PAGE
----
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Marilyn Michaels Releases New Album LET THERE BE NIGHT

Singer Comedienne, Marilyn Michaels has released a new Album---Let There Be Night, 70th Anniversary CD.

Marilyn Michaels Releases New Album LET THERE BE NIGHT

Singer Comedienne, Marilyn Michaels has released a new Album---Let There Be Night, 70th Anniversary CD.

The cuts range from the Great American Songbook to Classical Mozart, re-imagined in a jazz vein, and topped off by the last cut-the Sergio Mendez hit So Many Stars, featuring 32 of Michaels' iconic voice impressions including, but not limited to: Joan Rivers, Barbra Streisand, Bette Midler, Patti Lupone, and the characters from The Wizard of Oz.

Michaels was chosen by Jule Styne to head up the National Company of Funny Girl concurrent to Streisand's New York run, and following that became known to audiences nationally by her frequent appearances on television variety and talk shows. Her stint in Catskills On Broadway garnered her an Outer Critic Circle Award as well as a Drama League Award.

Let There Be Night marks her seventh solo album. The arrangements are by Mark Berman and Barry Levitt, with liner notes by noted biographer, James Gavin.

Available through Amazon.com, CDBaby Global and marilynmichaels.com

 

REVIEW BE JAMES GAVIN

Everyone knows Marilyn Michaels as a woman of a thousand voices. Her impressions of the quirkiest ladies in showbiz, from Peggy Lee to Dr. Ruth, have kept us laughing since the '60s. Along the way, we've had the occasional chance to experience Marilyn as Marilyn, a singing actress who pinpoints the heart and the humor in anything she touches. Reviewing her at New York's Les Mouches in 1981, Rex Reed wrote: "She may just be one of the most moving singers since Judy Garland.”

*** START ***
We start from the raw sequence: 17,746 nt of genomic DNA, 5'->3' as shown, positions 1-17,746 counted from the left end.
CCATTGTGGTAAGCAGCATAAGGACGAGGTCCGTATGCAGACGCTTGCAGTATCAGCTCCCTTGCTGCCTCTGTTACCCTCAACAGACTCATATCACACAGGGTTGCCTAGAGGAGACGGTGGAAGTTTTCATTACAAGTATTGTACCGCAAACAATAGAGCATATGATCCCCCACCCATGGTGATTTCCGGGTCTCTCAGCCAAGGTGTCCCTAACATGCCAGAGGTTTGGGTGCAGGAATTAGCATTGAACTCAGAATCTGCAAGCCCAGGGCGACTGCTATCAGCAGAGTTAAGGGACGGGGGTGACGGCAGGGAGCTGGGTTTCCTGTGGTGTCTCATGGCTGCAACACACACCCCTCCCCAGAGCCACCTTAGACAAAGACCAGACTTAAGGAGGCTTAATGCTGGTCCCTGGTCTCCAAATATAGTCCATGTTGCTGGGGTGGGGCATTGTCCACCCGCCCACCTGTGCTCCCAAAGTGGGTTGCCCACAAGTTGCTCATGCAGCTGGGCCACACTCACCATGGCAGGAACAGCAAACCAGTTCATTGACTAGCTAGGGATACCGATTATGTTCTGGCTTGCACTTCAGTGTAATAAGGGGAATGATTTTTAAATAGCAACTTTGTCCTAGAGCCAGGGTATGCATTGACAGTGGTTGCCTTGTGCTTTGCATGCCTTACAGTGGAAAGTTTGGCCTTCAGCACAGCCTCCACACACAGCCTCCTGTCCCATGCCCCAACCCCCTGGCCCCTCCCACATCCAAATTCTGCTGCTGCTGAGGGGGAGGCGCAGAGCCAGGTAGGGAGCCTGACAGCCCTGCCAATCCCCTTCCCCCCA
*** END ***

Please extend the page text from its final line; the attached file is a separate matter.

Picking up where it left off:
Friends know her as an inveterate night owl, hence the nocturnal theme of this, her seventh solo album. To hear Marilyn sing today is a bigger treat than ever; her pipes are undiminished, her acting and comedic flair enhanced by life. And she remains fearless. Her song choices range from Bob Seger's "Betty Lou's Gettin' Out Tonight,” done in Grease-style, to the Italian Baroque aria “Nina,” a man's lament for his ill and sleeping love.

In “Blues in the Night” she's Blanche DuBois, murmuring hazily of past hurts. Her spoken preface to “Help Me Make It Through the Night” might make you laugh out loud; then she clicks right into the song's earthy sensuality. Combining the Jo Stafford hit “Make Love to Me" with “Teach Me Tonight,” she becomes a tongue-in-cheek Lolita, kittenish and dewy-eyed. “You and the Night and the Music" has a choral tag of overdubbed Marilyns. In a masterfully acted "Last Night When We Were Young," she aches with disbelief as she mourns her lost dream-come-true. The last track is a box of chocolates: the Brasil '66 classic "So Many Stars” as sung by thirty-two of Marilyn's fabulous alter-egos. The arrangement concepts are nearly all hers; two gifted keyboardists and conductors, Mark Berman and Barry Levitt, expertly carry out her every whim. No matter how many personas she takes on, the end result is pure Marilyn, and there's nobody like her.

                        -James Gavin (biographer of Lena Horne, Chet Baker, and Peggy Lee)

 

 

 


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